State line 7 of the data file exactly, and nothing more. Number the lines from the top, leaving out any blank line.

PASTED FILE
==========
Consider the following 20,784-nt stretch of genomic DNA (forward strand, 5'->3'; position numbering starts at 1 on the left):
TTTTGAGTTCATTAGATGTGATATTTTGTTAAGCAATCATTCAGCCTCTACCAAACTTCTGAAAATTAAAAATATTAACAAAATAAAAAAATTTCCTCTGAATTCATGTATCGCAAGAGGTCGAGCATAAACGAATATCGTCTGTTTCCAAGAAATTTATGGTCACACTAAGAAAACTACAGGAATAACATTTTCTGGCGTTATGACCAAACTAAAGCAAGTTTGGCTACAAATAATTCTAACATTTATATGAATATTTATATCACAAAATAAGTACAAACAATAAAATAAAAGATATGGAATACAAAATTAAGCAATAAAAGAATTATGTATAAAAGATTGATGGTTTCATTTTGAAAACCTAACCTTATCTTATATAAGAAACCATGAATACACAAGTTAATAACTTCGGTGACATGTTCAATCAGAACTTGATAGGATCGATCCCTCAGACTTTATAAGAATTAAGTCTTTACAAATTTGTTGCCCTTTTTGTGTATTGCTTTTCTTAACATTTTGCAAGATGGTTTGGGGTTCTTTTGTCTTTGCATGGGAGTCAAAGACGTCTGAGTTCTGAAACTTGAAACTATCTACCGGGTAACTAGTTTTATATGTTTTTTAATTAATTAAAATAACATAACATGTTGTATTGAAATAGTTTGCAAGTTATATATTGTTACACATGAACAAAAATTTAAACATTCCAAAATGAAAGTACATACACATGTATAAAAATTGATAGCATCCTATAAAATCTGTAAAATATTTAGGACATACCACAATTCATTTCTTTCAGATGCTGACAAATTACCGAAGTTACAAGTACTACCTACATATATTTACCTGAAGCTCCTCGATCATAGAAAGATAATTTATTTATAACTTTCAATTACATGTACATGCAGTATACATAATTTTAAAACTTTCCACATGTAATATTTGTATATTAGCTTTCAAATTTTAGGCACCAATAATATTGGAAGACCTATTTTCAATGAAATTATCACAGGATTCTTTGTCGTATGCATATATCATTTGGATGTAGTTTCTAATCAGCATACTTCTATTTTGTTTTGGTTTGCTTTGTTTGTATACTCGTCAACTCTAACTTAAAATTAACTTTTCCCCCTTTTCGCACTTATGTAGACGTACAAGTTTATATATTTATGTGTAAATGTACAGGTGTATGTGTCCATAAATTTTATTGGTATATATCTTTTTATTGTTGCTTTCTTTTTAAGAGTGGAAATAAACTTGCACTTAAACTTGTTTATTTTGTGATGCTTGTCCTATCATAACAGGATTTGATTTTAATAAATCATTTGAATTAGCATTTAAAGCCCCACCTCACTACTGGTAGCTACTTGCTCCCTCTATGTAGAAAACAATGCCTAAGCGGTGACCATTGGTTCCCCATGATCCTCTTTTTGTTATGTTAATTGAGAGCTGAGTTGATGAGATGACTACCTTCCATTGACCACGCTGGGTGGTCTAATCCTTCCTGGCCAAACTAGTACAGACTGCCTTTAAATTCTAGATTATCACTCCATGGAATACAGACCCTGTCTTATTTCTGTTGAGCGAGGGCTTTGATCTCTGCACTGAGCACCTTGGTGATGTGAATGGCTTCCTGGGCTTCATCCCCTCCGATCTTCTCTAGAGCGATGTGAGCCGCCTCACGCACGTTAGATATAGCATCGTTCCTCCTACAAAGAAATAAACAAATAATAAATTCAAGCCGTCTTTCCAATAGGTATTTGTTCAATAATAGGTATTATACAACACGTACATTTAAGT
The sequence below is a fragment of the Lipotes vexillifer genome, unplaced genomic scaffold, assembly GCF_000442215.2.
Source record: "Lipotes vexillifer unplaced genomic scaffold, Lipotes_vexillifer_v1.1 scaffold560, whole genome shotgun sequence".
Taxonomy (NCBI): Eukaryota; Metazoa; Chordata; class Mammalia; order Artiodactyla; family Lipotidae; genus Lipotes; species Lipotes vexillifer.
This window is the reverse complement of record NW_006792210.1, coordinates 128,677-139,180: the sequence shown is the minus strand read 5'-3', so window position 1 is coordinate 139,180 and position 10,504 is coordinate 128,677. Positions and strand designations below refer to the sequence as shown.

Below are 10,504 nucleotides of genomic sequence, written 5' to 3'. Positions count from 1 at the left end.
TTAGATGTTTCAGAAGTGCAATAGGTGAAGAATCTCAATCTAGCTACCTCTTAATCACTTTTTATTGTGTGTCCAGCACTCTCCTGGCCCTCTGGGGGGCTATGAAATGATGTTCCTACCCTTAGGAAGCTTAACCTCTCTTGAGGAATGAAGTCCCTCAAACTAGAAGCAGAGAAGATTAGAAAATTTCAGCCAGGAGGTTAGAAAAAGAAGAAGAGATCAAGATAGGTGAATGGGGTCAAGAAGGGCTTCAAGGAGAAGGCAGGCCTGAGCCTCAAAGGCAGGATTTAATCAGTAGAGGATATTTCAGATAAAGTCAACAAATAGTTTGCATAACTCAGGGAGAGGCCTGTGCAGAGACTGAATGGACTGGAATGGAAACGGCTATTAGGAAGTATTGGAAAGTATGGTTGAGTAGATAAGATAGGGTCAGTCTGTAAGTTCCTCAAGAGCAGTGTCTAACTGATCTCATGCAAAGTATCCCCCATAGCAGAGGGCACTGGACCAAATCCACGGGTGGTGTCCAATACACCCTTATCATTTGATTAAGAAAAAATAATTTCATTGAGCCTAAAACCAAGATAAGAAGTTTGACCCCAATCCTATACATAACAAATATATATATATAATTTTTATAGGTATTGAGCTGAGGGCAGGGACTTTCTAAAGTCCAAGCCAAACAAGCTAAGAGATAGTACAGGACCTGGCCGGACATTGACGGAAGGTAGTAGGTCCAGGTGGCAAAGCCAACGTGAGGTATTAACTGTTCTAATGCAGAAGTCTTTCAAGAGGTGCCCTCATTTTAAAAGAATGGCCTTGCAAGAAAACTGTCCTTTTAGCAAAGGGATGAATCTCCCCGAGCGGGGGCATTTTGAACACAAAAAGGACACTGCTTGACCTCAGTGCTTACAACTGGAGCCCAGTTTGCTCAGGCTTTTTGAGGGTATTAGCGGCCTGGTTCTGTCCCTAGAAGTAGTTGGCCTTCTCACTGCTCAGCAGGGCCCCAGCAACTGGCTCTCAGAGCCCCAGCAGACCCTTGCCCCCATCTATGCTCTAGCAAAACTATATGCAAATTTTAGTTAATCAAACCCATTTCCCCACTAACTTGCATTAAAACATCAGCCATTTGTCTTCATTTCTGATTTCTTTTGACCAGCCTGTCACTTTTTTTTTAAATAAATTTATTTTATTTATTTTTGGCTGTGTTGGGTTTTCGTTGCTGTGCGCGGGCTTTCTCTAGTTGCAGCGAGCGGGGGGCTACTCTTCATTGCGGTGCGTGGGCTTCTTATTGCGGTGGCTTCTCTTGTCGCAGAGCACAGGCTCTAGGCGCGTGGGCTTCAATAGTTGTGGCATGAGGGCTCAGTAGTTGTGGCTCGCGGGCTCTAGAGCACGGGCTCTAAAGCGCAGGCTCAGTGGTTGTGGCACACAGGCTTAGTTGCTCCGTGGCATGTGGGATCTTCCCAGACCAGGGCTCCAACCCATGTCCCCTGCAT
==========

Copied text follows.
Below are 10,504 nucleotides of genomic sequence, written 5' to 3'. Positions count from 1 at the left end.